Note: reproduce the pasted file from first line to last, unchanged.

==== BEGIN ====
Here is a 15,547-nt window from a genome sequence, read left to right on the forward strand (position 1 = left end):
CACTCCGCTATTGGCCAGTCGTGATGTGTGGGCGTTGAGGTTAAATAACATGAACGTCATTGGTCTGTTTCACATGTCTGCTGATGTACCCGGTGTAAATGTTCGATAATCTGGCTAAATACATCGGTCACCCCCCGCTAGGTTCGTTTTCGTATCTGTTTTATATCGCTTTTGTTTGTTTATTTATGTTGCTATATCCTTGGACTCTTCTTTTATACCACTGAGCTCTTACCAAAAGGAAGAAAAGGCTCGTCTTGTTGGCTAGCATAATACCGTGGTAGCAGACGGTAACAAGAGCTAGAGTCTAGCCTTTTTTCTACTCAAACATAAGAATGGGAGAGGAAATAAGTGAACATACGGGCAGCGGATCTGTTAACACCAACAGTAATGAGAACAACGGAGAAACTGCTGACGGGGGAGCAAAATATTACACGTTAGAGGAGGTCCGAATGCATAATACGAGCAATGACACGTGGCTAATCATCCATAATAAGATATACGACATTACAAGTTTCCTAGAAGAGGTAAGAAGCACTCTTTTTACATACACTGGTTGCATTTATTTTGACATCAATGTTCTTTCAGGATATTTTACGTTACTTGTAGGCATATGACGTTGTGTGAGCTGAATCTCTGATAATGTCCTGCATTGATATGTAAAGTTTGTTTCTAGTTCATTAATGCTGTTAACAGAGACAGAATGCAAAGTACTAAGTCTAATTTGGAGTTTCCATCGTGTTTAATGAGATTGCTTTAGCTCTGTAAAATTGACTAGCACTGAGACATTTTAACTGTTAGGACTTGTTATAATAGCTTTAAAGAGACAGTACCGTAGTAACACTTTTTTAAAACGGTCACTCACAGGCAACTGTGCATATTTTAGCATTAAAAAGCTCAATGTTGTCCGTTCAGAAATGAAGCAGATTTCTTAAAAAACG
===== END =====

Here is a 15,547-nt window from a genome sequence, read left to right on the forward strand (position 1 = left end):
CACTCCGCTATTGGCCAGTCGTGATGTGTGGGCGTTGAGGTTAAATAACATGAACGTCATTGGTCTGTTTCACATGTCTGCTGATGTACCCGGTGTAAATGTTCGATAATCTGGCTAAATACATCGGTCACCCCCCGCTAGGTTCGTTTTCGTATCTGTTTTATATCGCTTTTGTTTGTTTATTTATGTTGCTATATCCTTGGACTCTTCTTTTATACCACTGAGCTCTTACCAAAAGGAAGAAAAGGCTCGTCTTGTTGGCTAGCATAATACCGTGGTAGCAGACGGTAACAAGAGCTAGAGTCTAGCCTTTTTTCTACTCAAACATAAGAATGGGAGAGGAAATAAGTGAACATACGGGCAGCGGATCTGTTAACACCAACAGTAATGAGAACAACGGAGAAACTGCTGACGGGGGAGCAAAATATTACACGTTAGAGGAGGTCCGAATGCATAATACGAGCAATGACACGTGGCTAATCATCCATAATAAGATATACGACATTACAAGTTTCCTAGAAGAGGTAAGAAGCACTCTTTTTACATACACTGGTTGCATTTATTTTGACATCAATGTTCTTTCAGGATATTTTACGTTACTTGTAGGCATATGACGTTGTGTGAGCTGAATCTCTGATAATGTCCTGCATTGATATGTAAAGTTTGTTTCTAGTTCATTAATGCTGTTAACAGAGACAGAATGCAAAGTACTAAGTCTAATTTGGAGTTTCCATCGTGTTTAATGAGATTGCTTTAGCTCTGTAAAATTGACTAGCACTGAGACATTTTAACTGTTAGGACTTGTTATAATAGCTTTAAAGAGACAGTACCGTAGTAACACTTTTTTAAAACGGTCACTCACAGGCAACTGTGCATATTTTAGCATTAAAAAGCTCAATGTTGTCCGTTCAGAAATGAAGCAGATTTCTTAAAAAACG